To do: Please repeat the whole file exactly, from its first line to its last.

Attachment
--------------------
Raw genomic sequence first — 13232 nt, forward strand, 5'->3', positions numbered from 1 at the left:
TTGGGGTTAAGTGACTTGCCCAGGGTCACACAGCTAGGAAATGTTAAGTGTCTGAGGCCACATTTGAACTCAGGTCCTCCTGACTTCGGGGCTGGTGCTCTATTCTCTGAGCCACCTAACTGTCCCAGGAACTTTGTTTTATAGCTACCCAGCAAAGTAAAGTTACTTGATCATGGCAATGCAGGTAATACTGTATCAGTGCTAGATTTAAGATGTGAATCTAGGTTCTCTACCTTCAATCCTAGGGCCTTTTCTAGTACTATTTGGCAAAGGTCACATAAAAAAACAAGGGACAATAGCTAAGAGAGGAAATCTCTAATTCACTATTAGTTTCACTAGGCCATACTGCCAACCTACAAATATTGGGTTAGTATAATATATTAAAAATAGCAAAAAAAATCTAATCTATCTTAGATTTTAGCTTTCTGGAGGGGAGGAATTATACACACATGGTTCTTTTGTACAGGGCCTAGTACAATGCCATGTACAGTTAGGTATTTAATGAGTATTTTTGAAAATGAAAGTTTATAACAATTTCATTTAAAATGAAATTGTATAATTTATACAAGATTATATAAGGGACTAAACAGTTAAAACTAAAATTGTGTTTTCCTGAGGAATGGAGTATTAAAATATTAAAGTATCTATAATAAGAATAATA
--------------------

Raw genomic sequence first — 13232 nt, forward strand, 5'->3', positions numbered from 1 at the left:
TTGGGGTTAAGTGACTTGCCCAGGGTCACACAGCTAGGAAATGTTAAGTGTCTGAGGCCACATTTGAACTCAGGTCCTCCTGACTTCGGGGCTGGTGCTCTATTCTCTGAGCCACCTAACTGTCCCAGGAACTTTGTTTTATAGCTACCCAGCAAAGTAAAGTTACTTGATCATGGCAATGCAGGTAATACTGTATCAGTGCTAGATTTAAGATGTGAATCTAGGTTCTCTACCTTCAATCCTAGGGCCTTTTCTAGTACTATTTGGCAAAGGTCACATAAAAAAACAAGGGACAATAGCTAAGAGAGGAAATCTCTAATTCACTATTAGTTTCACTAGGCCATACTGCCAACCTACAAATATTGGGTTAGTATAATATATTAAAAATAGCAAAAAAAATCTAATCTATCTTAGATTTTAGCTTTCTGGAGGGGAGGAATTATACACACATGGTTCTTTTGTACAGGGCCTAGTACAATGCCATGTACAGTTAGGTATTTAATGAGTATTTTTGAAAATGAAAGTTTATAACAATTTCATTTAAAATGAAATTGTATAATTTATACAAGATTATATAAGGGACTAAACAGTTAAAACTAAAATTGTGTTTTCCTGAGGAATGGAGTATTAAAATATTAAAGTATCTATAATAAGAATAATA